To Eat or to Not-Eat

After a childhood eating unprocessed food, my diet swung towards “normal” in my teens. My parents finally separated, my mother, brother and I moving into an apartment in town. Along with freedom from the constant, harrowing stress of living with my father’s moods came a relaxation of the eating regime. My mom was working; I had an after-school job at the outlet mall. This meant less cooking and the financial freedom to buy what I liked. For several months of junior year breakfast was, religiously, a Lender’s bagel (sold-frozen white rings that toasted to an alluring combination of chewy dough and crunchy crust) caked with Philadelphia Light Cream cheese, washed down with Diet Coke. My kid brother got into PopTarts and pizza-flavored Hot Pockets, I discovered a brand of microwaveable burrito and would buy them by the half-dozen.

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Concurrent with the foray into junk food was a – possibly not atypical – adolescent obsession with my weight. At that age, there were a lot of things working against me: untamable hair that veered in texture from ringlet curls to limp waves, higgledy-piggledy teeth, plump cheeks prone to blushing, and a tendency to run to fat. Objectively, at 135-140 pounds, I was a reasonable weight for my 5’6” height. My self-perception, though, was that I was grossly fat and repulsive. The solution that presented itself was dieting. Every month Reader’s Digest, which I’d been reading cover to cover since I was five or six years old, wrote up a new diet or exercise scheme alongside ads for Weight Watchers and Slim Fast.

 

I never joined a club, but I did regularly glug ultra-processed chocolate Slim Fast shakes. Somehow, liquid seemed less dangerous than solids, less likely to stick to my sturdy waist. This rational prompted me to develop a black coffee habit, along with Diet Coke. During basketball practice and track workouts I drank Lemon-Lime Gatorade. Despite these measures, my size and shape refused to morph.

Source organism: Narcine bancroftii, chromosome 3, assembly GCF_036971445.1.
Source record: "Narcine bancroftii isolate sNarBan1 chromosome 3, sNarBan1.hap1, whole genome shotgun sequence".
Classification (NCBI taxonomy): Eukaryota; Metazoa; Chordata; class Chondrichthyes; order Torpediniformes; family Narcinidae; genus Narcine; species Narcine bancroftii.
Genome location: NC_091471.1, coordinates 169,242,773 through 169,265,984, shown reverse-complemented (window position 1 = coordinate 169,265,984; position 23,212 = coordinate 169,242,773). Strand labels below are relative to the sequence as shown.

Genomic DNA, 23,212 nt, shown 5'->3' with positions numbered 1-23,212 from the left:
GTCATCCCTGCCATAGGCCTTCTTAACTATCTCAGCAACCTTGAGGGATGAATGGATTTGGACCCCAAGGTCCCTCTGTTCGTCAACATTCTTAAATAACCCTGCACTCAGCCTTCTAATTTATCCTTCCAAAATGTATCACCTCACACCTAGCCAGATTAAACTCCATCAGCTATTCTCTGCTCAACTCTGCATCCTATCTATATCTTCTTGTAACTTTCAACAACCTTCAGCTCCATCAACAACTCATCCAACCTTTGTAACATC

My best friend at the time was blonde, blue-eyed, and fit in the narrow confines of Levis 501s. She work Converse high-tops and wrote Nirvana lyrics on her jeans. In addition to the exoticness of having been transplanted from Florida, she’d had braces not once but twice. It was a close call which I envied more: her straight teeth, or the casual way she’d say things like, “oh, I haven’t eaten in two days”. The boys who fluttered around would respond admiringly, “no wonder you’re so skinny”.

None of the boys admired me for being skinny, nor could I ever claim to have not eaten for two days. The spirit was willing but the flesh got hungry.

Is it strange that between the ages of 15 and 25 I thought that not-eating was actively something to aspire to?

At 17, I moved across the country to go to university. More freedom, higher stakes. The first year I lived in halls and had access to the cafeteria: all-you-can-eat, three meals a day. Pizza, pasta, hamburgers, cakes, fro-yo. Like most of my friends, I put on 15-20 pounds in the first few months. Those who didn’t pursued not-eating in novel ways: one friend eat heaping bowls of plain iceberg lettuce, and nothing else; another gradually reduced her food intake to raw baby corn.